At many Western weddings, it is customary for the guests to be asked the question: “if you have any objections, speak now or forever hold your peace”. Cricket Australia may have done just that but it is now a faltering voice, ignored by the princess and her followers. Australian cricket is definitely nervous about this shift in power but one hopes it is not a nervousness spawned by cultural prejudice. We ran the game for so many years and expected everyone else to respect our authority. The King is dead. Long live the King. We should now have the grace to hand over the reigns with willing hearts and minds.

To continue with the marriage analogy, it is not so much an issue as to where the Princess hails from but how benevolently and wisely she will govern the kingdom. World cricket cannot afford a ruthless dictator but countries like Australia need to remember that when we ran the show, shotgun marriages were often the norm. The only difference may be that the shotgun is now in different hands.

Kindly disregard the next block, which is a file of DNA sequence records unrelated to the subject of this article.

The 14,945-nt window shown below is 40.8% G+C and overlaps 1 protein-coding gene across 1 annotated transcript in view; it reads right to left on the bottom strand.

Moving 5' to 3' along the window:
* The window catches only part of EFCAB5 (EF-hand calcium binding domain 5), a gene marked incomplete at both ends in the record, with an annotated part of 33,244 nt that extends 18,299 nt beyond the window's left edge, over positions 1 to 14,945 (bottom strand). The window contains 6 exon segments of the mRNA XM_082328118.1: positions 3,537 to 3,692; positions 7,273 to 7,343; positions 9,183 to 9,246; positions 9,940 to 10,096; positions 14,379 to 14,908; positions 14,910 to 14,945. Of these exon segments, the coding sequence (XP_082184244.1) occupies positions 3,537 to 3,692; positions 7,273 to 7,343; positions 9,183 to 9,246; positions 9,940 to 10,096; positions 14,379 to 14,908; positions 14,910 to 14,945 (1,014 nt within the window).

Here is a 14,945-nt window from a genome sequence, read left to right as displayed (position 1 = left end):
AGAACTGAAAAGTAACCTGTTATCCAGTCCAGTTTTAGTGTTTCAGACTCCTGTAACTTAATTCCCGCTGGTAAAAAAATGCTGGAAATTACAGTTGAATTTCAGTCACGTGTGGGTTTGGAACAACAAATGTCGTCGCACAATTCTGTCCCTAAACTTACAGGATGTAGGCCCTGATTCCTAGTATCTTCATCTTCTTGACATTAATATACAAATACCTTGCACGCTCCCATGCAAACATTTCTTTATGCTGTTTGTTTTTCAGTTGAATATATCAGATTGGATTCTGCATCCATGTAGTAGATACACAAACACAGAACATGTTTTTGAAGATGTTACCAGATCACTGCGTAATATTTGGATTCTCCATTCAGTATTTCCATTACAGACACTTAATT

Michael Jeh is an Oxford Blue who played first-class cricket, and a Playing Member of the MCC. He lives in Brisbane

Comments have now been closed for this article

  • Jessica on February 3, 2013, 5:43 GMT

    Heck yeah this is exactly what I neeedd.

  • Nathan on July 10, 2008, 4:44 GMT

    Who the hell is Michael Jeh and why the hell is he pretending to be an Australian?! If he dislikes Australia and Australians so much, perhaps he's better off writing about subjects he has a more balanced view of.

  • Mukund on July 6, 2008, 17:58 GMT

    Your article was pretty good Michael! The irony in the Aussies' switching stands is well borne out!!

    But, there is a self-righteousness which isn't justified!! As if the Aussie viewpoint is what matters! What about the rest-of-the-world? Or you don't care may be!!

    India is held in high regard world-wide despite it's poverty and other problems!! We don't claim to be perfect, do we?!!

    The bottom-line is, that however comfortable the Aussie lifestyle may be, rest assured no Indian envies you!!

  • Indian Businessman on July 4, 2008, 14:21 GMT